I recently bought my first co-op and am looking for any rough guidance anyone may have. We have a small 6x8 kitchen where we are looking to tear down ~6 feet of one of the walls. The wall has a gas line that we're hoping to move to the side, and one outlet, but is otherwise free. How expensive might this be? 10k? 25k? more?
If it helps, the building is older (1960's) and the walls seem pretty thick (probably concrete our inspector said)
I know a lot of the cost of renovation will be the new cabinetry / countertop / etc, but it'd be nice to get some idea of cost on just the wall tear down.
I have been reading this board for a few years and have found it useful. Because of this, I feel compelled to share a negative experience on a house renovation project. Despite being warned about the pitfalls of construction in NY and doing extensive research, including on this board, I ended up getting myself into exactly the sort of situation I was hoping to avoid, hence this post, about Accrete Construction Group, a licensed general contractor in NYC. I am hoping to avoid someone else going through a similar ordeal by posting about this company here.
Despite being paid more than $100000 to do renovation work on a 2-family house in Brooklyn, NY, Accrete Construction Group performed work of very poor quality and did not complete the job. They were also about a year past the contract deadline for completion when I finally gave them a stop order. At that point, they pretended that the work was nearly finished while the apartment was likely months away from being habitable. Here are some specifics:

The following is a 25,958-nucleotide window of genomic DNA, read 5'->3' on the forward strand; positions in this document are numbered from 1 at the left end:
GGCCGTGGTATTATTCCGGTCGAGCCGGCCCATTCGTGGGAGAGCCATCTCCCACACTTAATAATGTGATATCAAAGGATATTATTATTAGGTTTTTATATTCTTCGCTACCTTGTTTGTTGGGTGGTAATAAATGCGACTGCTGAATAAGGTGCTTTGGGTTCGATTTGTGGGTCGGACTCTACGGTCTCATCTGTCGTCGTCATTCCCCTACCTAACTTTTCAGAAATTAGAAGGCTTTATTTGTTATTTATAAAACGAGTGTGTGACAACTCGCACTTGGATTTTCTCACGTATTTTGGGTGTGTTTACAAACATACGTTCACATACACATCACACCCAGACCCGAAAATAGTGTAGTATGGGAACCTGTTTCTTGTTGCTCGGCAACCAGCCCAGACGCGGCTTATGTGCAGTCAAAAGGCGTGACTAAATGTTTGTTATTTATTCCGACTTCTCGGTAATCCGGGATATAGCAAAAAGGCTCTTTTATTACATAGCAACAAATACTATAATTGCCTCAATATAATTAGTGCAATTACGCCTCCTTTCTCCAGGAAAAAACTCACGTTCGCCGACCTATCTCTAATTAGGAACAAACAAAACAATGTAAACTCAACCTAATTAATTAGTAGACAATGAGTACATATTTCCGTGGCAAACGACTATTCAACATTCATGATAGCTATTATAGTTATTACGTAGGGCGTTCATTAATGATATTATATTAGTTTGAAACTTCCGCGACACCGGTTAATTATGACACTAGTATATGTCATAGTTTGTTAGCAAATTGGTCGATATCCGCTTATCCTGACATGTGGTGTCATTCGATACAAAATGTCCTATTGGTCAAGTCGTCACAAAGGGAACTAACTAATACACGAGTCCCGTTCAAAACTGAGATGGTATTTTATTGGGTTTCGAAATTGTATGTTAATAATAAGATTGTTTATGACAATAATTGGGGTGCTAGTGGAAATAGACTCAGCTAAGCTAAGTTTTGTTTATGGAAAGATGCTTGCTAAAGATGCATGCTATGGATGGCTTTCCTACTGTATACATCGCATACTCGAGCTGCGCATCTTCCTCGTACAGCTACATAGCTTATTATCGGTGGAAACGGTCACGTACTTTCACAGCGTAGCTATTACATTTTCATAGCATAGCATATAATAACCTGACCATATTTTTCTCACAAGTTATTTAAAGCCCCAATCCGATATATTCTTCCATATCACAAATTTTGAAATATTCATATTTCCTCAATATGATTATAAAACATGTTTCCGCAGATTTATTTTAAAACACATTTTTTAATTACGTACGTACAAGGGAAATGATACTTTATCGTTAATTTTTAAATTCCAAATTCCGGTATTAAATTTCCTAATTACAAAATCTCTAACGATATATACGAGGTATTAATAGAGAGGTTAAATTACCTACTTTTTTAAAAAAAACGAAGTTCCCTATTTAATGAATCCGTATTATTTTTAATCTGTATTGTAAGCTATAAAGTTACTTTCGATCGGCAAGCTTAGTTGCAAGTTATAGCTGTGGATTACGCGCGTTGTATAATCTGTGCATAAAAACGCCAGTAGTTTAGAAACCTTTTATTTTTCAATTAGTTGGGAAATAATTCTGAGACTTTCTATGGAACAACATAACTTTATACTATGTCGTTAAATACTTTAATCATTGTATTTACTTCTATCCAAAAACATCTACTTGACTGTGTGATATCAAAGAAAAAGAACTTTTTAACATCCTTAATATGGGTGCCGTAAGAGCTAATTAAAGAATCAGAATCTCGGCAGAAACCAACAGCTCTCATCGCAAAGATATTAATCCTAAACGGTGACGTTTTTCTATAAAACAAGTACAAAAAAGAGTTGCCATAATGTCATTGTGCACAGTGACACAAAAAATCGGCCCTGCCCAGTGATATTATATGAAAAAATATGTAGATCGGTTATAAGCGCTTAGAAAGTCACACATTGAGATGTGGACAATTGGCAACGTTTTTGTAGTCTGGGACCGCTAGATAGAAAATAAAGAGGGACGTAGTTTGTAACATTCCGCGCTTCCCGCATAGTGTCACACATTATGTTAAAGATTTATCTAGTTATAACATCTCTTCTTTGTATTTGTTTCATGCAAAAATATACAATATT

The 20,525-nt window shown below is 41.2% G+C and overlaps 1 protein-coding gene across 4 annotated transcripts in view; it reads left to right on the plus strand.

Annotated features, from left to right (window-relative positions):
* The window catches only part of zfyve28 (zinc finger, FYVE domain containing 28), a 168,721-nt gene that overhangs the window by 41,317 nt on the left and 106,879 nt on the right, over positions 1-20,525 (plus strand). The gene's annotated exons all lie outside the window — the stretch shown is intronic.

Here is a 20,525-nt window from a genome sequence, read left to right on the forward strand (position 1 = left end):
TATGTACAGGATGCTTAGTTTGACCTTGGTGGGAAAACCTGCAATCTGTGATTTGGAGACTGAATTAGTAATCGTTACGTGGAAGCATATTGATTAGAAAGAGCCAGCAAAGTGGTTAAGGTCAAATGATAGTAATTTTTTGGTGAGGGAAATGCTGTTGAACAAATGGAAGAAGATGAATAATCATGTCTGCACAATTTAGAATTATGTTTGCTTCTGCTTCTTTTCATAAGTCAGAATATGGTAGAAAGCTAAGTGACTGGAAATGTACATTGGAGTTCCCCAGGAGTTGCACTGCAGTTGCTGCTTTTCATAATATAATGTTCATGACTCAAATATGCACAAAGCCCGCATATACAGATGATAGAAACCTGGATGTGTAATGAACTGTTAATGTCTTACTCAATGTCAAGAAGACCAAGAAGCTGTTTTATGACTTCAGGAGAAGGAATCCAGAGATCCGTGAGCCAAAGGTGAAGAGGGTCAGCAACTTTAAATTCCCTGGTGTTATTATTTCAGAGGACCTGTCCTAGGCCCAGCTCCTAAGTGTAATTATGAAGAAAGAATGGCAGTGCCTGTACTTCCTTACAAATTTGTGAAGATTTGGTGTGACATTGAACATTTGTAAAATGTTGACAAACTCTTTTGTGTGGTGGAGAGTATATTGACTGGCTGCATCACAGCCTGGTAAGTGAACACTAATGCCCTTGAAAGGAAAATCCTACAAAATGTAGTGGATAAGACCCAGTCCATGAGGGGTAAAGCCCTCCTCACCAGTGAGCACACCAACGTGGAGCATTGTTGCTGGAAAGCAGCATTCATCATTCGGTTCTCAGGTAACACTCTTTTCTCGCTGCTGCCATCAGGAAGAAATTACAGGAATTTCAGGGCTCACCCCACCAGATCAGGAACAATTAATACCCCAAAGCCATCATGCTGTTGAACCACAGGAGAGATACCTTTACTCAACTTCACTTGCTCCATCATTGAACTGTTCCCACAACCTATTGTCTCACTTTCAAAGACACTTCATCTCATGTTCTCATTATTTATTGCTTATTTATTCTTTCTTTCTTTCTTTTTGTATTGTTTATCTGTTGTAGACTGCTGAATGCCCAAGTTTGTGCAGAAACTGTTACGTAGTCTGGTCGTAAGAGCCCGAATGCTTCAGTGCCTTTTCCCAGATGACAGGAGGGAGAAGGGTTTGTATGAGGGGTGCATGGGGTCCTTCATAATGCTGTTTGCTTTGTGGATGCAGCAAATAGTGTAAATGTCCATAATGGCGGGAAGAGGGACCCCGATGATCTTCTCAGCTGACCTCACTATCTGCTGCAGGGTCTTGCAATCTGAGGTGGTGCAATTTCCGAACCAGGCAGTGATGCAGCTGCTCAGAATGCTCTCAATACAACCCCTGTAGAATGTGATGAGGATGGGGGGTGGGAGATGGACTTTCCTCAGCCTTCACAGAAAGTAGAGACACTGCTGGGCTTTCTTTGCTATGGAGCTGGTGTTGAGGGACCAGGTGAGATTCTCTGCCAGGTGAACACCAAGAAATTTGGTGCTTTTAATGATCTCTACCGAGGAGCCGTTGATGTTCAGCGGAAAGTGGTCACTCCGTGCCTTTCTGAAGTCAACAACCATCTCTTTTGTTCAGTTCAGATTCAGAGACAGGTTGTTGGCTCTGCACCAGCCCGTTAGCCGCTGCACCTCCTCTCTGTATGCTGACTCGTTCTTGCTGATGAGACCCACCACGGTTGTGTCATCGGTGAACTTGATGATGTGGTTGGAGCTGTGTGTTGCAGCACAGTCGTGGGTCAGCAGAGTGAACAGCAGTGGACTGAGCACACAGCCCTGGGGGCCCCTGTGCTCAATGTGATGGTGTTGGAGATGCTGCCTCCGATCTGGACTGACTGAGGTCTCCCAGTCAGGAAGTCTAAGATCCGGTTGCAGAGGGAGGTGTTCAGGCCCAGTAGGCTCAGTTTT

- Among other things, Accrete Construction installed sheetrock in a bathroom without installing the water supply lines. The bathroom was presented as "nearly finished". In truth, whether by neglect or by malice, it was nowhere near functional, and, obviously, the walls should not have been built without any water supply lines present.
- In some rooms built by Accrete Construction, the metal studs used were not attached to anything, resulting in walls with little structural integrity. Some walls were flimsy and could be moved by hand.
- Accrete Construction built walls within rooms with no regard for the dimensions specified in the plans in the bid set, thereby rendering the rooms unusable. For example, the long wall in the kitchen went from 120 inches (as specified in the bid set) to 112 inches, making it impossible to build the kitchen as per the bid set.
- In a bathroom, because Accrete Construction built a wall on top of the old wall, the toilet hole was only 12 inches away from the side wall (instead of 16 inches), basically making it impossible to use.
- It is clear that the workers employed were not qualified, were negligent and were unsupervised. Incredibly, upon opening up the walls, we found rests of food and a water bottle in new walls built by Accrete Construction.